Guzan, next in line
© AFP

Brad Guzan burst on to the US footballing scene only recently, but the huge net-minder has already begun to be mentioned in the same breath as such England-based American all-stars like namesake, Brad Friedel - who he will study under when he joins new club Aston Villa this season - and Everton's Tim Howard.

The Illinois-born Guzan had precious little do in the Americans' opener against Japan in Tianjin on 7 August, a development that suits the 1.93 metre shot-stopper right down to the ground.

"As a goalkeeper any time you can keep a clean sheet it's just great," he told FIFA.com en route to the official opening ceremony at the Bird's Nest stadium in Beijing on Friday. "I really didn't have much to do with it though, as I don't think I had to make a big save the whole game."

No trouble
The fact that Guzan, who spent two sizzling years at Chivas USA, had only a few scares in the opener was down to an outstanding performance by a talented back four which includes fellow over-age player Michael Parkhurst of the New England Revolution and senior international partner Maurice Edu, with the pacy, Mexico-based Michaal Orozco on the left and powerhouse Marvell Wynne out left.

"Those four guys in front of me are just so confident on the ball and they read the game so well that it makes your life as a goalkeeper that much easier," added Guzan who says he is "thrilled" to be heading to the English Premier League and Aston Villa after the Olympics.

The fabulous back four's contributions were not restricted to cutting out rapid Japanese raids up the flanks, but they got forward to great effect as well.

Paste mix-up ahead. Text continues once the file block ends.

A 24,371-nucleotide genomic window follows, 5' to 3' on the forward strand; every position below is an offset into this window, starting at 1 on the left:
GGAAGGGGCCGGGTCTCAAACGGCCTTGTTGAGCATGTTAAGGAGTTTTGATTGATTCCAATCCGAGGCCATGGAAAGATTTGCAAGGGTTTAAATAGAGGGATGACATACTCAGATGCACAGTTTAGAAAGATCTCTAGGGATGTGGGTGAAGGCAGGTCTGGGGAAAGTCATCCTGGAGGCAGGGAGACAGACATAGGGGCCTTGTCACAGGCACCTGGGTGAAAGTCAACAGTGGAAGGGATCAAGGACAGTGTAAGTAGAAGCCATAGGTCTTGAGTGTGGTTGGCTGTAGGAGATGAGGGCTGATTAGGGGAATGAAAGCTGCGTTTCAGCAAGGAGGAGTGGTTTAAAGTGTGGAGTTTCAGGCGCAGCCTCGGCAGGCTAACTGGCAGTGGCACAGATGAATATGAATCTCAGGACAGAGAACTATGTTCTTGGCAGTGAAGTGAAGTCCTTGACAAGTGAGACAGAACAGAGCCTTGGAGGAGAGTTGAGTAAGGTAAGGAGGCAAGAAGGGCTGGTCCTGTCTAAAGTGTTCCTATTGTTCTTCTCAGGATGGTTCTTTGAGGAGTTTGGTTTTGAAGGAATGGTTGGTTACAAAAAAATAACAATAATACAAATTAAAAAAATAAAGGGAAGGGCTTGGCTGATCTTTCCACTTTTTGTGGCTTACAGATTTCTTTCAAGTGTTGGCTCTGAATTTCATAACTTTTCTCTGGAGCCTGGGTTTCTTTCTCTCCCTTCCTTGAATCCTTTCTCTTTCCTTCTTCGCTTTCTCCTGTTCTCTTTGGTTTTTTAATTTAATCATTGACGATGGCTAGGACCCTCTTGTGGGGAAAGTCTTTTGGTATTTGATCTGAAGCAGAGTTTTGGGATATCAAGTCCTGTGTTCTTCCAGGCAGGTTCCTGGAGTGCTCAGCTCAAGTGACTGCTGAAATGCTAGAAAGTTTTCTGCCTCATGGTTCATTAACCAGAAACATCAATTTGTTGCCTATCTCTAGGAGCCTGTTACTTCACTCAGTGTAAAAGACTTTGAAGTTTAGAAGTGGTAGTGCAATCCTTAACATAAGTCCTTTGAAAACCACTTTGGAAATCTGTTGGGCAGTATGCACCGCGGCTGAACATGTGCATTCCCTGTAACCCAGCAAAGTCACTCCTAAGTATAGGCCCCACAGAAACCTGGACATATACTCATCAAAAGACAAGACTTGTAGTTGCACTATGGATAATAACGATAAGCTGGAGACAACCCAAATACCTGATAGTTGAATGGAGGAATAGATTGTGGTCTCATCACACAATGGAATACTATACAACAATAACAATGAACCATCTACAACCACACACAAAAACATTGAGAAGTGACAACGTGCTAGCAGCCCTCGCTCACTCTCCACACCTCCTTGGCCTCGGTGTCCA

"They can attack too," Guzan said admiringly, referring obviously to the forays forward of both the tricky Orozco, who plays his club football with San Luis FC, and Wynne, whose power and speed up the right carved out the only goal of the game. "Marvell did all the hard work for our goal, burning his man and laying the ball in for someone to take advantage of."

In this case it was hard-working midfielder Stuart Holden, not one of the US's star forwards like Brian McBride, Jozy Altidore or Freddy Adu, who bundled the ball home. Now the Americans find themselves sitting atop arguably the toughest group at the Men's Olympic Football Tournament.

"We know they're a really good team," Guzan said of a star-studded Dutch side that drew 0-0 with Nigeria in their opener. "We'll watch the DVD (of the Dutch), make sure we cut out the little mistakes we made against Japan and be ready to go."

Insider info
The goalkeeper also told FIFA.com of the US's secret weapon in the hunt to get the better of Royston Drenthe, Ryan Babel and the rest of the European Champions: one Michael Bradley. The senior international and son of full US team coach, Bob, Bradley has played his football in Holland with Heerenveen for the last two years.

"Of course Michael is telling us who to look out for and maybe giving us a little insight into the way the Dutch will play," admitted Guzan, 23, who has eight caps for the full senior team. "But if we didn't know that they were going to be a tough test before now, then we'd be in trouble."